So I started working on Jlive in August 2020. There are three full-time staff members. Zach (Weisman, head of product), myself, and a director in Montreal. (There’s also a team of developers who report to Weisman.) I also recently recruited Becky Melamed, former Director of PJ Library. We started putting events on Jlive in January 2021, and now people are really using it and really registering with it. And organizations are trusting us to put events on it.
You create this community for people that they didn’t know they needed.
Jlive is like a combination of Open Table and Eventbrite for the Jewish community. It gives organizations a really quick way to set up something. Even today, there was a program put on by Jewish Family Service and a few other organizations on how to talk to your teen about the (Oxford High School) tragedy. It takes five minutes to put the event on Jlive and put it out there, and people register.
I do think, really soon, it will be the place to go to find things. (Right now) it’s a little bit like when Jbaby started. We had to call 10 people and say, “Are you pregnant? You want to be in this class.” And you create this community for people that they didn’t know they needed.
When you go on Jlive right now you can see there are family events, there’s teen events and young adult events. We’re going to continue to grow those. We’re going to have Jewish learning events. Eventually, it will filter for you based on what your interests are — you can currently create a profile where you put in your interests.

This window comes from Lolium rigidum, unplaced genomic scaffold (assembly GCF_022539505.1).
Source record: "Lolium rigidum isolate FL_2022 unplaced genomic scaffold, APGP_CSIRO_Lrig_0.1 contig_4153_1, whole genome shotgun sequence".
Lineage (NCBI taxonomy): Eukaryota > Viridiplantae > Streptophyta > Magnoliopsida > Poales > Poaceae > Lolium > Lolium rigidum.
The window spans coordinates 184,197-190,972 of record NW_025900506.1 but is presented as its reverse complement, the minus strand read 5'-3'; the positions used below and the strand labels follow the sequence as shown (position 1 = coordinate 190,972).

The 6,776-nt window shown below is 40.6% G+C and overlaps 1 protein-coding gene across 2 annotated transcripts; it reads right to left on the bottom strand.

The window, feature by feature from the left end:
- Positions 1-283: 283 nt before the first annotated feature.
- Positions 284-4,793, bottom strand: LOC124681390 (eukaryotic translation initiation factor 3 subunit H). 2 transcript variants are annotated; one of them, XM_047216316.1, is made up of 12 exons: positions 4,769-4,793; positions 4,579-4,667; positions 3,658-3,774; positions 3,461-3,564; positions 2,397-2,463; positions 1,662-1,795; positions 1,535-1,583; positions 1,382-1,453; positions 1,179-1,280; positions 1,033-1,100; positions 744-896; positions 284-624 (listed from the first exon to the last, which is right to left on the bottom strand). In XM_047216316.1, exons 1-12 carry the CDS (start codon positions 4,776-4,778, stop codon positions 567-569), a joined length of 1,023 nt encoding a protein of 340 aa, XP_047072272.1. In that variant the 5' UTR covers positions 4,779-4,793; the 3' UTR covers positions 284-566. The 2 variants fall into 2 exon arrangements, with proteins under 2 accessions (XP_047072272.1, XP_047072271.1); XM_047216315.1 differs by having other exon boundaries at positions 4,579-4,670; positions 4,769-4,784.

And so many people are using it already and don’t even know it. If you go to the website for Adat Shalom — one of our really early adopters — and sign up for an event, you’re using Jlive. We’ll plan to start pushing for users to sign up for their own personal accounts in the first quarter of 2022, which is right around the corner.
It is really geared toward everybody. The goal is for everyone to find what they need. The only thing that has really slowed all the different niches is the pandemic.
The customer is the whole Detroit Jewish community.
I grew up here. I’m the oldest of three girls. My parents, my family, are here. My husband Daniel (yes, he is a twin) is one of four boys. We’re all here. There’s a lot of us. I have been very lucky to have a group of supportive family and friends. We have been raising our kids together. I have always believed that it takes a village, and I envision Jlive as a tool for our larger Jewish village.
Everything I’ve done is community based. I don’t think I realized it until recently. You’re planning Israel@70, it’s for the whole Jewish community… a Bat Mitzvah, it’s for members of our community.
Someone recently said to me, “So it’s like your customer is the whole Detroit Jewish community.” And yes, the customer is really the whole Detroit Jewish community.